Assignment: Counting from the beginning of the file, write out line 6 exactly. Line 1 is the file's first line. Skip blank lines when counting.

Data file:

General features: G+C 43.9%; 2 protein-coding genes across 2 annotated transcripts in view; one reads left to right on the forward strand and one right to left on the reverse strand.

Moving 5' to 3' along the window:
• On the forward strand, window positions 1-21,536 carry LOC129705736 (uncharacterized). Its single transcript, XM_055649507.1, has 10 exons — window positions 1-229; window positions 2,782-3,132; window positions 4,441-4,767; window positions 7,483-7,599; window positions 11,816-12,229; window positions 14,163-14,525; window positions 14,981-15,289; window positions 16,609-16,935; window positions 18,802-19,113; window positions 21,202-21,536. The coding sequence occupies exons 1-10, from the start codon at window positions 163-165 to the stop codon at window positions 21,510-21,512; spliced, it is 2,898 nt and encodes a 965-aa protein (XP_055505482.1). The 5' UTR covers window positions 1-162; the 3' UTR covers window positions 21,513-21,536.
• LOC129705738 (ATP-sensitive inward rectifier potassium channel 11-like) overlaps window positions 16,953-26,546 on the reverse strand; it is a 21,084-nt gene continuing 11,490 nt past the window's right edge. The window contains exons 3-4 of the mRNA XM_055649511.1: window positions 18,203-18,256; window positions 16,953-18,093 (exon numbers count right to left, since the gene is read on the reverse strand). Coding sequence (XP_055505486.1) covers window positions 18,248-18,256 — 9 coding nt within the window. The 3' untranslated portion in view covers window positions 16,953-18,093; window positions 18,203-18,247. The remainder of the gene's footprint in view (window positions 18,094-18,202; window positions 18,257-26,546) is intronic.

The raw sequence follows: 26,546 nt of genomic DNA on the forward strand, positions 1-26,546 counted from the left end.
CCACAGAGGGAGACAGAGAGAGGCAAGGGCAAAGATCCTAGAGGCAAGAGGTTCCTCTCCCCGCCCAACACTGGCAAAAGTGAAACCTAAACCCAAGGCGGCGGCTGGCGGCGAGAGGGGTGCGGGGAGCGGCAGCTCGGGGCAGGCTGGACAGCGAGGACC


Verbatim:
CCACAGAGGGAGACAGAGAGAGGCAAGGGCAAAGATCCTAGAGGCAAGAGGTTCCTCTCCCCGCCCAACACTGGCAAAAGTGAAACCTAAACCCAAGGCGGCGGCTGGCGGCGAGAGGGGTGCGGGGAGCGGCAGCTCGGGGCAGGCTGGACAGCGAGGACC